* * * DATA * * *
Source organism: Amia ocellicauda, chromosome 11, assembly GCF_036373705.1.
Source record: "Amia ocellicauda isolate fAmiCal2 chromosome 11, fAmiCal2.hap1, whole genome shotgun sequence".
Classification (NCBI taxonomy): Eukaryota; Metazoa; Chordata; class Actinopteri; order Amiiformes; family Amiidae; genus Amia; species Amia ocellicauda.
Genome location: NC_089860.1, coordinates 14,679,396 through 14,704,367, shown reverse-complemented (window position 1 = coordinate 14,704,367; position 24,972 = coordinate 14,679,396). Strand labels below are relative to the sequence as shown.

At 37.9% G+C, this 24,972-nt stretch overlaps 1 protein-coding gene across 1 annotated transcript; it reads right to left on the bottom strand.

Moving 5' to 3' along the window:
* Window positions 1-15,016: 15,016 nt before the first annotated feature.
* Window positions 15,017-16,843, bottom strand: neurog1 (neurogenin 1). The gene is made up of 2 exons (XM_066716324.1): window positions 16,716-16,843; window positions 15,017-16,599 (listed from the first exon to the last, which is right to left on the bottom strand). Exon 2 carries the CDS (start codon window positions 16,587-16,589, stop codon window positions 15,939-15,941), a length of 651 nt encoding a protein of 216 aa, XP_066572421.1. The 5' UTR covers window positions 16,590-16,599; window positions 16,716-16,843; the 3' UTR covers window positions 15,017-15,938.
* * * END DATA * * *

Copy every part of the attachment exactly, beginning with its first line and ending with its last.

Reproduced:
Source organism: Amia ocellicauda, chromosome 11, assembly GCF_036373705.1.
Source record: "Amia ocellicauda isolate fAmiCal2 chromosome 11, fAmiCal2.hap1, whole genome shotgun sequence".
Classification (NCBI taxonomy): Eukaryota; Metazoa; Chordata; class Actinopteri; order Amiiformes; family Amiidae; genus Amia; species Amia ocellicauda.
Genome location: NC_089860.1, coordinates 14,679,396 through 14,704,367, shown reverse-complemented (window position 1 = coordinate 14,704,367; position 24,972 = coordinate 14,679,396). Strand labels below are relative to the sequence as shown.

At 37.9% G+C, this 24,972-nt stretch overlaps 1 protein-coding gene across 1 annotated transcript; it reads right to left on the bottom strand.

Moving 5' to 3' along the window:
* Window positions 1-15,016: 15,016 nt before the first annotated feature.
* Window positions 15,017-16,843, bottom strand: neurog1 (neurogenin 1). The gene is made up of 2 exons (XM_066716324.1): window positions 16,716-16,843; window positions 15,017-16,599 (listed from the first exon to the last, which is right to left on the bottom strand). Exon 2 carries the CDS (start codon window positions 16,587-16,589, stop codon window positions 15,939-15,941), a length of 651 nt encoding a protein of 216 aa, XP_066572421.1. The 5' UTR covers window positions 16,590-16,599; window positions 16,716-16,843; the 3' UTR covers window positions 15,017-15,938.